(The next 2 weeks I’m traveling around western europe on holiday. I’ll be posting pictures from my trip on my Facebook page, if you’d like to follow my unique journey driving through Germany, France, Spain, Portugal and Italy to see 6 rock and roll concerts with Bruce Springsteen & The E Street Band. I’ll also be writing about the trip some here as well but the whole trip will be documented on Facebook as soon as I can find time at a wifi-hot spot on the road. In preparation for my time away, I’ve written a number of blog posts that have been scheduled to go out in advance, here’s the first one).

At the beginning of my seminars, workshops and keynote speeches on the topic of The 7 Deadliest Sins of Leadership & Workplace Communication, I always ask my audiences what, in their experience, are the biggest roadblocks, challenges and frustrations with communication in their world.

Invariably “listening” (meaning the lack of) comes to the fore in virtually every talk I give.

Well, its been about 14 months since April 2011 when I published my most popular white paper report, The 7 Deadliest Sins of Leadership & Workplace Communication, and since then over 3000 people have downloaded that report and “not listening” is not in among the seven.

Now, I don’t challenge those who offer “listening” as a challenge in their world as to whether they are frustrated that others don’t listen to them when they try to communicate, or if they are admitting that they often don’t listen as attentively as they should to others. Maybe I should.

I still find it Interesting, myself that “listening” did not make my top seven deadliest of all communication mistakes.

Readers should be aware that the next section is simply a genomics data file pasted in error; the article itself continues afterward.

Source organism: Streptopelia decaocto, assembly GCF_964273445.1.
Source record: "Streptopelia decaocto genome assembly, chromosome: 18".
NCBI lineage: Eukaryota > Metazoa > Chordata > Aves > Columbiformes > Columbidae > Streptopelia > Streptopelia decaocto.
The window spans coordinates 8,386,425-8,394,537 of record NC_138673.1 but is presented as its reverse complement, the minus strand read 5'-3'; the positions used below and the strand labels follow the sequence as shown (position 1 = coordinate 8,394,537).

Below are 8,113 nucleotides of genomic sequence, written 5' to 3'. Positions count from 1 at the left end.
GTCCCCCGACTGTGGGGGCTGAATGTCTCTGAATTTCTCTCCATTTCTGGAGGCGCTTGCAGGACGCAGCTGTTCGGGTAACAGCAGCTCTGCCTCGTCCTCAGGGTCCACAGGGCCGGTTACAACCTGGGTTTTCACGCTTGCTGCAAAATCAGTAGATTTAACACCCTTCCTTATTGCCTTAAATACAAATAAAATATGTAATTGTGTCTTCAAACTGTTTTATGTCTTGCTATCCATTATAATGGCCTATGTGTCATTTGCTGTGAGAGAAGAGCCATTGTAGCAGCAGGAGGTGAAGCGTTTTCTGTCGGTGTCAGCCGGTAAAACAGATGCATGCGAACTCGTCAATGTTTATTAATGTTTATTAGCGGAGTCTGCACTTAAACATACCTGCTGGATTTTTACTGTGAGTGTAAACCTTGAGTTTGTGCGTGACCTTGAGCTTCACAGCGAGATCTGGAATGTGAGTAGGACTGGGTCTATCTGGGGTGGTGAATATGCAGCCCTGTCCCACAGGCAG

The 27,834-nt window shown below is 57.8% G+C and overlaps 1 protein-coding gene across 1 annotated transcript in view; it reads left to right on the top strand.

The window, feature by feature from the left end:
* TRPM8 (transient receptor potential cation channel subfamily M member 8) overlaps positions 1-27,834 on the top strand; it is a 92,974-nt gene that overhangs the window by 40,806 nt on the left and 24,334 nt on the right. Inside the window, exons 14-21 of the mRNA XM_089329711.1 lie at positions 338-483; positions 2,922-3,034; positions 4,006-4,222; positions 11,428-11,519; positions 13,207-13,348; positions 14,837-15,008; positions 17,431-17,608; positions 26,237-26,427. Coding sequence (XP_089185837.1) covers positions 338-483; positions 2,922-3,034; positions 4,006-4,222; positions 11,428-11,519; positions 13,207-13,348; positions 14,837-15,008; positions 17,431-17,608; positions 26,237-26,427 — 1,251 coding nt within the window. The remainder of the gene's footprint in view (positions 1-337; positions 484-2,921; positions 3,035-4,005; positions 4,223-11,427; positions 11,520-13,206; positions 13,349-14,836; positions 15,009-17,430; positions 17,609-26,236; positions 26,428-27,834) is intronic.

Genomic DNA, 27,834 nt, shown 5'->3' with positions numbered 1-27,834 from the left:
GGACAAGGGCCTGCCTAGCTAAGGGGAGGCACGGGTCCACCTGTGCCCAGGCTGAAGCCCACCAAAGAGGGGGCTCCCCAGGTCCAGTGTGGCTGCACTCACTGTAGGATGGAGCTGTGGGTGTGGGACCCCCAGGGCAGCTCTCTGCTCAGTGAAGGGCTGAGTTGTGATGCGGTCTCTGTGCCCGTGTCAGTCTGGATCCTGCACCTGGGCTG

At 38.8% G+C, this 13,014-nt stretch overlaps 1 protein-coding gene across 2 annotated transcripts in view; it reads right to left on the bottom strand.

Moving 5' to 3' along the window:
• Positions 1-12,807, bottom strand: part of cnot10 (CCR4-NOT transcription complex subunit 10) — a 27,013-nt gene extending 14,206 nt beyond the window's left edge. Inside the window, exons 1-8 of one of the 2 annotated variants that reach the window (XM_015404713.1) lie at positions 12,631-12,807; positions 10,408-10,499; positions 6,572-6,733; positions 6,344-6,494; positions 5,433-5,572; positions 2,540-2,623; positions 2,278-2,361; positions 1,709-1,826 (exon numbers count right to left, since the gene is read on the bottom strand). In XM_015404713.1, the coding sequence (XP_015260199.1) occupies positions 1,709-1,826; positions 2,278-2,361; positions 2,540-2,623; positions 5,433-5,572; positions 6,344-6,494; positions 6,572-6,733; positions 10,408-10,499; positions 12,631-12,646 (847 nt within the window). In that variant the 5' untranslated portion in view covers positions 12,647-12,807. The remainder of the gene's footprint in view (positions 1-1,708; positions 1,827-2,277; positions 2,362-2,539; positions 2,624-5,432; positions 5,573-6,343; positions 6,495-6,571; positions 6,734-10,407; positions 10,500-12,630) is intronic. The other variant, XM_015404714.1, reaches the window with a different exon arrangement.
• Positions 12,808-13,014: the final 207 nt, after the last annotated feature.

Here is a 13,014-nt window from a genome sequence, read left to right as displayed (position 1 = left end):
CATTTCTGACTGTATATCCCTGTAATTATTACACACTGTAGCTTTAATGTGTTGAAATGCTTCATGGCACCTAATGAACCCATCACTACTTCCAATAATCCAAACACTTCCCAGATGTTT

I didn’t realize why until very recently.

I believe there are 3 reasons for this:

  1. It’s too easy to throw “not listening” out, its just a platitude:
    • Additionally, I’ve found when when people bring up the subject of ‘not listening, it’s often focused on blaming others for a failure to listen and little insights into the sins of the communicator.
  2. I originally viewed listening as a subset of Communication Sin #6 – Lack of Focused Attention, which has more to do with multi-tasking when communicating with another, but it doesn’t directly relate to listening:
    • It does, however, relate to the person being communicated with and their decision to give the other person focused attention.
  3. Listening is Not a Skill, It’s a Decision:
    • We are born with two ears and one mouth for a reason. Most of us have heard that since we were in kindergarten.
    • I, personally, do not believe we need a whole lot of lessons in listening, we just need to make a decision that the other person is important enough that they deserve to be listened to.

So, listening is a choice. Listening is a choice we make every minute of every day. It’s your choice.

More on this topic to come later this week!

For now, though, let me know what you think, leave a comment below.

’til next time, make it a great week,

skip weisman, transforming leadership and workplace communication to deliver champion level results

Ask Skip: Why Is It Important a Leader Communicate More Consciously?

Since my blog article a couple of weeks ago discussing the difference between communicating with our default habits vs. communicating more thoughtfully and consciously, I’ve received a number of comments, both on the blog and direct e-mails continuing the discussion.